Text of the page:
RDDs only see binary blobs with an attached type
Databases can do many optimizations because they know the data types for each field
D: Say that we have an RDD of 100k people and another of 300k addresses. We need to get the details of all people that live in Delft, along with their addresses. Which of the following joins will be faster?
Join 1 is the fastest. However, why do we have to do this optimization ourselves? Because Spark does not know the schema and what the \(\lambda\)s that are args to
In Spark SQL, we trade some of the freedom provided by the RDD API to enable:
The price we have to pay is to bring our data to a (semi-)tabular format and describe its schema. Then, we let relational algebra work for us.
SparkSQL is a library build on top of Spark RDDs. It provides two main abstractions:
Array[Object]. Equivalent to R or Pandas Dataframes
It offers a query optimizer (Catalyst) and an off-heap data cache (Tungsteen).
It can directly connect and use structured data sources (e.g. SQL databases) and can import CSV, JSON, Parquet, Avro and data formats by inferring their schema.
Running the query on MySQL, it took 19 mins.
On the same server, they used Spark SQL to connect to MySQL, partitioned the Dataframe that resulted from the connection and run the query in Spark SQL. It took 192 secs!
This was the result of Catalyst rewriting the SQL query: instead of 1 complex query, SparkSQL run 24 parallel ones using range conditions to restrict the examined data volumes. MySQL cannot do this!
Similarly to normal Spark, SparkSQL needs a context object to invoke its functionality. This is the
SparkContext object exists, it is straightforward to get a SparkSession
RDD[(String, Int, String)]
val schema = StructType(Array( StructField("level", StringType, nullable = true), StructField("date", DateType, nullable = true), StructField("client_id", IntegerType, nullable = true), StructField("stage", StringType, nullable = true), StructField("msg", StringType, nullable = true), )) val rowRDD = sc.textFile("ghtorrent-log.txt"). map(_.split(" ")). map(r => Row(r(0), new Date(r(1)), r(2).toInt, r(3), r(4))) val logDF = spark.createDataFrame(rowRDD, schema)
Both RDDs and Datasets:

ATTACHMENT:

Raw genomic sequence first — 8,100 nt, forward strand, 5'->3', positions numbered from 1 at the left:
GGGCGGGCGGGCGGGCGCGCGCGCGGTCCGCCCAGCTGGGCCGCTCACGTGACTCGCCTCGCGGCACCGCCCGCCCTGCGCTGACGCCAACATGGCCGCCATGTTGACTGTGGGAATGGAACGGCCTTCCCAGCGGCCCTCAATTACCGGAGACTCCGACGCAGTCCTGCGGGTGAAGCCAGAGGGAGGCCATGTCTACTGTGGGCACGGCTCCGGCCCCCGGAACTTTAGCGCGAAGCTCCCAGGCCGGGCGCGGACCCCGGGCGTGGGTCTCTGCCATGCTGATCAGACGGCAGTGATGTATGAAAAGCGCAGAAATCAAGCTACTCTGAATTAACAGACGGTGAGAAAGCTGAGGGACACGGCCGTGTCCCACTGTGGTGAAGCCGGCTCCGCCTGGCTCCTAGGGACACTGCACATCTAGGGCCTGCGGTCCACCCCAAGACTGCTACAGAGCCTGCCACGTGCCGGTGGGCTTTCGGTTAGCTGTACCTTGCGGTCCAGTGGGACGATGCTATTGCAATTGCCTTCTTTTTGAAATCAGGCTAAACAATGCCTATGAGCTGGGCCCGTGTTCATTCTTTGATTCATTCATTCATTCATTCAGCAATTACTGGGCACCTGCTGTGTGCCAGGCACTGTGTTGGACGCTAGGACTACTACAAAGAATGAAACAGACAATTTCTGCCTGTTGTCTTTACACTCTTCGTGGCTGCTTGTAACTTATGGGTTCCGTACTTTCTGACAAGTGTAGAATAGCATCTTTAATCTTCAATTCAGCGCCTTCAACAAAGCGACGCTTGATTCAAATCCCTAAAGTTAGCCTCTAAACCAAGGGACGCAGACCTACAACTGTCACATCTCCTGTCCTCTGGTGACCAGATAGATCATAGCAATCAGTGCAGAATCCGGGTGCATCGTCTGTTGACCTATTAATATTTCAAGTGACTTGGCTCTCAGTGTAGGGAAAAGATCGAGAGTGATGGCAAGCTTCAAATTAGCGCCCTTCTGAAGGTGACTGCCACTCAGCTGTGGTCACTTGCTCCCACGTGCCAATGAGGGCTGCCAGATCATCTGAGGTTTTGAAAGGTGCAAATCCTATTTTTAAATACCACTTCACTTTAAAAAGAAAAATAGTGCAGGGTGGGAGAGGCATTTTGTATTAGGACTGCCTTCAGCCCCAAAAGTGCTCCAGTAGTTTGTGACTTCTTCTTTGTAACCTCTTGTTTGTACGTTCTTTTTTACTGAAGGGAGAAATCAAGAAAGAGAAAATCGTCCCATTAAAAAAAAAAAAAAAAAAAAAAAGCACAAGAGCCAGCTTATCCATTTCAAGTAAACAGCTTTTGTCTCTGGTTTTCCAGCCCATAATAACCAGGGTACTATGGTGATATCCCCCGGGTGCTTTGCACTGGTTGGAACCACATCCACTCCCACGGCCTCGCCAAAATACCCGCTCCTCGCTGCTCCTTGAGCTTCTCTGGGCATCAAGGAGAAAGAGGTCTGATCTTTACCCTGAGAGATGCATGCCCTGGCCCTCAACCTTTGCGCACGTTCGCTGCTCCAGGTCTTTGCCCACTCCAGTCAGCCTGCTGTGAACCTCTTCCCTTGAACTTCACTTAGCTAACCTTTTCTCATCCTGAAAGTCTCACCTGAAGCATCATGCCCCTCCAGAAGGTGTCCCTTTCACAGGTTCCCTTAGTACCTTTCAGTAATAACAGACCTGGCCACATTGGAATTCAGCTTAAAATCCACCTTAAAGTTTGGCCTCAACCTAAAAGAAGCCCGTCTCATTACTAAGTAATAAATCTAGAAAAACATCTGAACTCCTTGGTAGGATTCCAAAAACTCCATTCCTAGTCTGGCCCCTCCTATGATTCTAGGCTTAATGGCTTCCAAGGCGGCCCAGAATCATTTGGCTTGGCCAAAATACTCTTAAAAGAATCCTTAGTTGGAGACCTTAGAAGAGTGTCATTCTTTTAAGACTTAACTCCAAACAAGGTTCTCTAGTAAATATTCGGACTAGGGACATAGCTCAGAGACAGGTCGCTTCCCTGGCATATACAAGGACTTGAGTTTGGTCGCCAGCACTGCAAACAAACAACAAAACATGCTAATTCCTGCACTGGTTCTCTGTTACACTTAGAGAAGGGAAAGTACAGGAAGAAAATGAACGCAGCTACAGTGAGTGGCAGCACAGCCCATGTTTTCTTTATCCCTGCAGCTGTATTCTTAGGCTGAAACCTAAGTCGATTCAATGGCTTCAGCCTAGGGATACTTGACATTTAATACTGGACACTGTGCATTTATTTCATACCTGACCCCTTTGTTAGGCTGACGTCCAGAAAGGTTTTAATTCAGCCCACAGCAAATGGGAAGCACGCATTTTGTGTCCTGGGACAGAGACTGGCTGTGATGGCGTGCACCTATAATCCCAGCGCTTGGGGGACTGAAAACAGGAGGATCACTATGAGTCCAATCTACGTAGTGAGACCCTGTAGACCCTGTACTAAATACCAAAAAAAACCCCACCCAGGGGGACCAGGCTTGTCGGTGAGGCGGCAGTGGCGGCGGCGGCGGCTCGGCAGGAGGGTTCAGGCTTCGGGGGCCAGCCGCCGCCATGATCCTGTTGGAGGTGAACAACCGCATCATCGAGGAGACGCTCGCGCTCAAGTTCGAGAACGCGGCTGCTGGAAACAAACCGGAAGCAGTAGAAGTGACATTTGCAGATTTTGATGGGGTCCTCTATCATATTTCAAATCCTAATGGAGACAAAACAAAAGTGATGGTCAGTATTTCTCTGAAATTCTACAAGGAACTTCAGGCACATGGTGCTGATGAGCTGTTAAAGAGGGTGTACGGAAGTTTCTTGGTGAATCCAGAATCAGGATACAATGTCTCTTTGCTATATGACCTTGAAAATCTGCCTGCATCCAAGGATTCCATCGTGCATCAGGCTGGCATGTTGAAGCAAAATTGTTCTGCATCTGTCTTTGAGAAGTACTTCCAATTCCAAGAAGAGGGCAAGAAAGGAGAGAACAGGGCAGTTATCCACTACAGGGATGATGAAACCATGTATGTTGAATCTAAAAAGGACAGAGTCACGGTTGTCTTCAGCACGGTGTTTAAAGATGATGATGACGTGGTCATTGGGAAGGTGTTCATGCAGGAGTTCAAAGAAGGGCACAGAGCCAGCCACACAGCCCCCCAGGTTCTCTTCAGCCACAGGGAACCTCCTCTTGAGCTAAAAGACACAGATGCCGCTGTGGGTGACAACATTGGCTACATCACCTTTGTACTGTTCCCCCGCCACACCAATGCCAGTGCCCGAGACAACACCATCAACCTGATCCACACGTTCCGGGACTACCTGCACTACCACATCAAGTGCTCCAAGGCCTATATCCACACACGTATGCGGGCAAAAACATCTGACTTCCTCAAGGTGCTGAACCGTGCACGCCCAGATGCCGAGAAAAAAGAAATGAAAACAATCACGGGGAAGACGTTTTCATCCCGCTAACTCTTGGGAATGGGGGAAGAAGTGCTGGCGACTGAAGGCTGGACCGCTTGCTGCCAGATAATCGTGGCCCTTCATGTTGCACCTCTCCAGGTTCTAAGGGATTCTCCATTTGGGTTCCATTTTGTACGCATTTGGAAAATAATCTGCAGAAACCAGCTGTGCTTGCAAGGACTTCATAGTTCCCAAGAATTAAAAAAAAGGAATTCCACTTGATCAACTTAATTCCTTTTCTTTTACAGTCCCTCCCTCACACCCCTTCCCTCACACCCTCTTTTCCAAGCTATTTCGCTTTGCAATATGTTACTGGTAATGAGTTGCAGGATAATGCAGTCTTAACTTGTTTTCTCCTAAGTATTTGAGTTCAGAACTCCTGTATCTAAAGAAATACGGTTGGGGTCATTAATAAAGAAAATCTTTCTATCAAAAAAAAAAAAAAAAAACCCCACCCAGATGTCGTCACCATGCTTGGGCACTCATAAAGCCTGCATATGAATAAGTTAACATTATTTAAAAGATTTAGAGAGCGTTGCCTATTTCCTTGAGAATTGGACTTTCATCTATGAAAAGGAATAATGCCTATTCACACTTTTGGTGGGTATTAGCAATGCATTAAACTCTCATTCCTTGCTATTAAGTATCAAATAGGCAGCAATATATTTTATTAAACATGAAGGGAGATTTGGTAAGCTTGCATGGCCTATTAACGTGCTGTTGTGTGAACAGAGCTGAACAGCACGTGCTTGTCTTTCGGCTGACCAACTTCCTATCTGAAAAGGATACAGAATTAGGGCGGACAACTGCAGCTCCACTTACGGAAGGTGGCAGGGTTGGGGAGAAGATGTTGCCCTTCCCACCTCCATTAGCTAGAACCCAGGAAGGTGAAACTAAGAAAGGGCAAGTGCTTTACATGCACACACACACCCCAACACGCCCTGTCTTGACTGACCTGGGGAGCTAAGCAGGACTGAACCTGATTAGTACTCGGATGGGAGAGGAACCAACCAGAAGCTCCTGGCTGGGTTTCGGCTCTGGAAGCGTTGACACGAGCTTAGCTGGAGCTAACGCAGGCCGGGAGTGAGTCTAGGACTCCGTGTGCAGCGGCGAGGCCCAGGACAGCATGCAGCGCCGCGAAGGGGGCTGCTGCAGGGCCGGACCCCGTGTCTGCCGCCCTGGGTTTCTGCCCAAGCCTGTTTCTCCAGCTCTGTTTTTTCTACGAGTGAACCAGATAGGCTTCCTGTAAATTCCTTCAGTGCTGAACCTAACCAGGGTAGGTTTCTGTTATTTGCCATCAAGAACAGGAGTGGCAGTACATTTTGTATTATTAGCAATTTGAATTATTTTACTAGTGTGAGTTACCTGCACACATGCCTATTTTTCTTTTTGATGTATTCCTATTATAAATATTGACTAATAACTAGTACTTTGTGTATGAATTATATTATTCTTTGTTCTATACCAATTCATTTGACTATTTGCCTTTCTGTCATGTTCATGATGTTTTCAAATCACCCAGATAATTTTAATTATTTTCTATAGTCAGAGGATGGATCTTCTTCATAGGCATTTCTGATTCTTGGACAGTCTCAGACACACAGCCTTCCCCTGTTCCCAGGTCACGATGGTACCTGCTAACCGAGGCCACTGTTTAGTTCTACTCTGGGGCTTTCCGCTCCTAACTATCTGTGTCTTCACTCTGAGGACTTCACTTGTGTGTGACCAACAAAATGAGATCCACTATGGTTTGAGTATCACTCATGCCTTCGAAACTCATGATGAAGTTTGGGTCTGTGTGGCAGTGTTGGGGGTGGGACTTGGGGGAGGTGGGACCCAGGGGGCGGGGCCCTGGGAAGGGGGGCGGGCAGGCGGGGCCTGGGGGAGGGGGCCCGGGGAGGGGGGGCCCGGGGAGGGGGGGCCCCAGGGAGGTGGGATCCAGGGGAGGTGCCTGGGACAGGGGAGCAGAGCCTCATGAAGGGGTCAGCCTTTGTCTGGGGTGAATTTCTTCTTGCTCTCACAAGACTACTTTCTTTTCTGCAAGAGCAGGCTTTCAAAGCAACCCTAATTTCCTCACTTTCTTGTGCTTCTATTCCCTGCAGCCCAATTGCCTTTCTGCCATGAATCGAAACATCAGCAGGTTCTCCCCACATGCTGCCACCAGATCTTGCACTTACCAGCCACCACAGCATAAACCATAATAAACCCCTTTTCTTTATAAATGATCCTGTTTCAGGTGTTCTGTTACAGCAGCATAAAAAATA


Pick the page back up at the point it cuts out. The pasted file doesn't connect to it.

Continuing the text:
The main difference is that Datasets use special
Encoders to convert the data in compact internal formats that Spark can use directly when applying operations such as
The internal format is very efficient; it is not uncommon to have in-memory data that use less memory space than their on disk format.
Moral: when in doubt, provide a schema!
Columns in DataFrames/Sets can be accessed by name:
or in Scala
Columns are defined by expressions. The API overides language operators to return expression objects. For example, the following:
is syntactic sugar for
DataFrames/Datasets include all typical relational algebra operations:
Dataframes can be joined irrespective of the underlying implementation, as long as they share a key.
All types of joins are supported:
groupBy is called on a Dataframe, it is (conceptually) split in a key/value structure, where key is the different values of the column groupped upon and value are rows containing each individual value.
Same as SQL, we can only apply aggregate functions on groupped Dataframes
Why is SparkSQL so fast? Because it uses optimisation and code generation.
The key to both features is that code passed to higher order functions (e.g. the predicate to
filter) is syntactic sugar to generate expression trees.
is converted to
This corresponds to an Abstract Syntax Tree
The optimizer uses tree patterns to simply the AST. For example, the following tree:
can be simplified to:
Given an expression tree and a context (the Dataframe), Catalyst exploits Scala’s compiler ability to manipulate ASTs as Strings.
The previous expression tree is converted (roughly!) to
and gets compliled at runtime to JVM code.
Catalyst performs the following steps:
Int(and would also check whether
The end result is native code that runs in optimal locations on top of an RDD.
 M. Armbrust et al., “SparkSQL: Relational data processing in spark,” in Proceedings of the 2015 acm sigmod international conference on management of data, 2015, pp. 1383–1394.
This work is (c) 2017, 2018, 2019, 2020 - onwards by TU Delft and Georgios Gousios and licensed under the Creative Commons Attribution-NonCommercial-ShareAlike 4.0 International license.